Hand exercises

Does anyone have any good exercises for a stiff hand? I've lost a lot of dexterity and would like to see if I could regain some.

My therapist has given me some putty to work with but I'd like to try a few more things if possible. Before the stroke I used to love gaming on the XBox, this isn't really an option at the moment but I'd like to return to it

Try touching the tip of each finger with the top of your thumb. Get a small cardboard box and clip clothes pegs round the top and side edges. Then take them off and put them on again with the weak hand. Constant repetition, however boring, will help.

Thanks Johnsmiley

Hi David, 

As well as the exercises already suggested you can also support your weaker wrist with you stronger hand and bend your hand down then rise it up I repeat these 10 times each time I do my exercises. Helps strengthen your wrist.  Hope that makes sense. 

Good luck!




Dear DAvid

Good advice already given. In addition, you might wish to ensure your good hand is exercised. I overlooked this and am now paying a heavy price. We need two equal sides !


Thanks Kay

Cheers Colin

I also got the putty but preferred the other options I was given which was trying to pick up cocktail sticks off a polished table and place them in an egg cup. Picking up different kinds and sizes of small beads. Filling one jug with water and transferring the water into another jug without spilling it and increasing the water as you progress. Another one was using your good hand, roll a tennis ball to your weak hand along a table and catch it then roll it back to your good hand. This exercise progresses to having someone throw you a tennis ball and catch it with the weak hand and throwing it back to them with your weak hand.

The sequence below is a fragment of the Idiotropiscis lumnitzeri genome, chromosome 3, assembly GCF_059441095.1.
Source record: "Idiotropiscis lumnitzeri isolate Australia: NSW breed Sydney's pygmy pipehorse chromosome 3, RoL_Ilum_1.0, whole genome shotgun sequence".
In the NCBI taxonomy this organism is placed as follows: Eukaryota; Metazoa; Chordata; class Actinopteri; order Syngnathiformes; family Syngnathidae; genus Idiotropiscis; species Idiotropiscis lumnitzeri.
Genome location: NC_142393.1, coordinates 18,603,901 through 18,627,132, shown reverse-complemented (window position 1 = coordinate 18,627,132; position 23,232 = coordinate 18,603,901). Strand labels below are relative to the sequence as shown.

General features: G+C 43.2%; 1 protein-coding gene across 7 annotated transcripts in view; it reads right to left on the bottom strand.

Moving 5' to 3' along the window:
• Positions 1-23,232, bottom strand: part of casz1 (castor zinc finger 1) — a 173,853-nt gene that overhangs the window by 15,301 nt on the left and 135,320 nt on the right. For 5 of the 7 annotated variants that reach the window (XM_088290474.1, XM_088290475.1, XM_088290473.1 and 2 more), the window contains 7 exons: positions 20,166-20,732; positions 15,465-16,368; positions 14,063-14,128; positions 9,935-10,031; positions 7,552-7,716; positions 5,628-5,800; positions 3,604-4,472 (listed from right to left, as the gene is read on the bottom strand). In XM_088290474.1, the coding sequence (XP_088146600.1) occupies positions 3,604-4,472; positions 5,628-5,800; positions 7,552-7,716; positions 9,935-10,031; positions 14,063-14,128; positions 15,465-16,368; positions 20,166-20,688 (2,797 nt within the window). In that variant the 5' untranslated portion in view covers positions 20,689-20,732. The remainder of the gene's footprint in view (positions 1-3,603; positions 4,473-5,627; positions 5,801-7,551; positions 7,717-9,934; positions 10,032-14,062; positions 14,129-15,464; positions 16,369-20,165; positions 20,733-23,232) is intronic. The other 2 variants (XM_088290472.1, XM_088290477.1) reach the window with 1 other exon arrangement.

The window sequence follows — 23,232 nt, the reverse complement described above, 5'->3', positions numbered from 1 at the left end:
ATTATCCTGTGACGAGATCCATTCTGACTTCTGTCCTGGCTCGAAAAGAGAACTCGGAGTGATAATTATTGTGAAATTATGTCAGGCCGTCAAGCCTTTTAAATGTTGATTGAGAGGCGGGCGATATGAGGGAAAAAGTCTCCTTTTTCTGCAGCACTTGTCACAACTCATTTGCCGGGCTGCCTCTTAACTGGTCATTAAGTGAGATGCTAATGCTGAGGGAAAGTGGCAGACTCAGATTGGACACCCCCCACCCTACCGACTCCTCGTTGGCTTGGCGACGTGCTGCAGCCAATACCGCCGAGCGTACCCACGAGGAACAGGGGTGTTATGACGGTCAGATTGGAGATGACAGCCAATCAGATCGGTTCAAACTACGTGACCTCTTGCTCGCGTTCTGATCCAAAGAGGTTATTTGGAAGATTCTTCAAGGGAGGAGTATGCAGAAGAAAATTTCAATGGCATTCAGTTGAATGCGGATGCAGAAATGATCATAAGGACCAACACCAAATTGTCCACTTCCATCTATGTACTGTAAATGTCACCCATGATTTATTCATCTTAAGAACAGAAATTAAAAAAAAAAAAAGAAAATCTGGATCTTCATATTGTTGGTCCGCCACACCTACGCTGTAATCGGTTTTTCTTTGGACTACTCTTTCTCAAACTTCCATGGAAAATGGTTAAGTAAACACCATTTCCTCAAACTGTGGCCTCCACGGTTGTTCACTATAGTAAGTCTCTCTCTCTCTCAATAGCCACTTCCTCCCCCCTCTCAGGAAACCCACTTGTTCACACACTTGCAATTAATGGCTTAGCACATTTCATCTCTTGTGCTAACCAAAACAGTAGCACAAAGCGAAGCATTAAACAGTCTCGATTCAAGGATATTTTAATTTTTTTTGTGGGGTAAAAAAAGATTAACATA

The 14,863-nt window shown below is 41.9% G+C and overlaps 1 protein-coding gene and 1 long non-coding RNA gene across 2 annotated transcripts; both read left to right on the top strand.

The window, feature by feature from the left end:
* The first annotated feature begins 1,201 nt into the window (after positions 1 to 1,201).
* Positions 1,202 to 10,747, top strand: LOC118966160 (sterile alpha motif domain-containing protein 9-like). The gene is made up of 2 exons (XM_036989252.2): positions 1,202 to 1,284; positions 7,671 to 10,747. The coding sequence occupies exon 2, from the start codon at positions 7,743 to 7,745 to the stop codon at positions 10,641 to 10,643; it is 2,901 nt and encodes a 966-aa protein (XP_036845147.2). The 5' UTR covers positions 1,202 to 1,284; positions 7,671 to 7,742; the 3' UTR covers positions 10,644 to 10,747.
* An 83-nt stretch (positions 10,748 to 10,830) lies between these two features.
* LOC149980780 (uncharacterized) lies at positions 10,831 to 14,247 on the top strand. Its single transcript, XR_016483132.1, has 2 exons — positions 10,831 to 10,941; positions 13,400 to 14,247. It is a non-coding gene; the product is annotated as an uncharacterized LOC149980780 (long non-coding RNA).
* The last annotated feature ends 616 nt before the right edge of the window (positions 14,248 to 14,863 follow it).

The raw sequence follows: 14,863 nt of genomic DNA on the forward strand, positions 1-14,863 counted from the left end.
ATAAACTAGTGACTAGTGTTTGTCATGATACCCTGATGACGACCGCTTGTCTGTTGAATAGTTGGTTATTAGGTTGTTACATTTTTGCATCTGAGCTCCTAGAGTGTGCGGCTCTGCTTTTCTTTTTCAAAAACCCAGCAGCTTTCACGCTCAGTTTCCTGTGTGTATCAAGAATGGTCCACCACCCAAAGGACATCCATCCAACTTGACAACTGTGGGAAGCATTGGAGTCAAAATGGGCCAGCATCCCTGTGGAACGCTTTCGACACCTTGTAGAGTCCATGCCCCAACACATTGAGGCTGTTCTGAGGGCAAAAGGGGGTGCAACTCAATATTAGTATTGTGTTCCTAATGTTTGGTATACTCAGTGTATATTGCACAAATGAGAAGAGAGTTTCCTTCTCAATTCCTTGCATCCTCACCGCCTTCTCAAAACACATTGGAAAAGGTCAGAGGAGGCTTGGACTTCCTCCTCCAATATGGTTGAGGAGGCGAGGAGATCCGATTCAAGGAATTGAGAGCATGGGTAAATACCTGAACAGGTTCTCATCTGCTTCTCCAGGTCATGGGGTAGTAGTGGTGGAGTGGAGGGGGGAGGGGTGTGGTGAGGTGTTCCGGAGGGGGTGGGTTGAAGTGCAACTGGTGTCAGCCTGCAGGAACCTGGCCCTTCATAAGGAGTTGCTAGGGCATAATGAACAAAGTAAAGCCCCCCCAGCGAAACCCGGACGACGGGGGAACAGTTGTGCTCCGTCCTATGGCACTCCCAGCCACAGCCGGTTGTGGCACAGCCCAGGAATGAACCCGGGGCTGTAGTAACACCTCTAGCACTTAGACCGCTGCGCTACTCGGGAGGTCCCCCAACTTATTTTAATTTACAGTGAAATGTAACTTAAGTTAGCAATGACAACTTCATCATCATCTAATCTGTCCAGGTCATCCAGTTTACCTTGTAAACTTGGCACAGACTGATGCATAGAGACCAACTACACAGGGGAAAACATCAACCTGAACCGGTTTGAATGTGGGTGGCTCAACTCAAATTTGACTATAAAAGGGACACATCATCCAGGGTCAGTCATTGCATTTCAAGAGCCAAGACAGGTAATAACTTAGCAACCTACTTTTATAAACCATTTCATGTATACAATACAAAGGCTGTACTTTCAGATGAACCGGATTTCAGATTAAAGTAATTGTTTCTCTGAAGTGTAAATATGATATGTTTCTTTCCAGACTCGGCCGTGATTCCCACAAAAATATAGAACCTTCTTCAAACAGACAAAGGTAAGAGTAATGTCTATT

I'm almost 2 years post stroke and can do most of the above except I can't throw! I can catch but if I throw anything, I'm miles off my target! I practice throwing the empty toilet roll into the wastebin in the bathroom from sitting on the loo (sorry if this is too much info :) ) I think I've only managed to get it in the bin a couple of times!  But hey, practice makes perfect!

As already mentioned, clothes pegs are highly recommended, and trying to touch each fingertip with the thumb. Picking up small beads and moving them around a table works well too, and heavier objects too as the strength returns. 

A small tennis sized ball which can be squeezed is good, and it can also be used for throwing gently from hand to hand. Eventually got an adjustable sprung hand grip exerciser, which only cost a few pounds in places like Argos, Sports Direct, or Amazon.

My physios recommended washing up, as well as dusting and window cleaning. I dont know if they were hinting that my house was dirty or not, but it all helped. ☺


Thanks Mike I'll give this a try (maybe not the dusting though!)

You don’t actually have to do this as a domestic job, the importance lies in the hand movement involved. I was advised to do these movements and it did help. I have also found folding clothes and towels helpful and utilising the weak arm and hand as much as possible. 

I am right handed, but could cut the finger nails of my right hand with my left. After the stroke, I thought that ability gone forever, but with patience and care I can do it! I cannot cut them as well as before, but I manage. Another task that helps is pegging out clothes on the clothes line.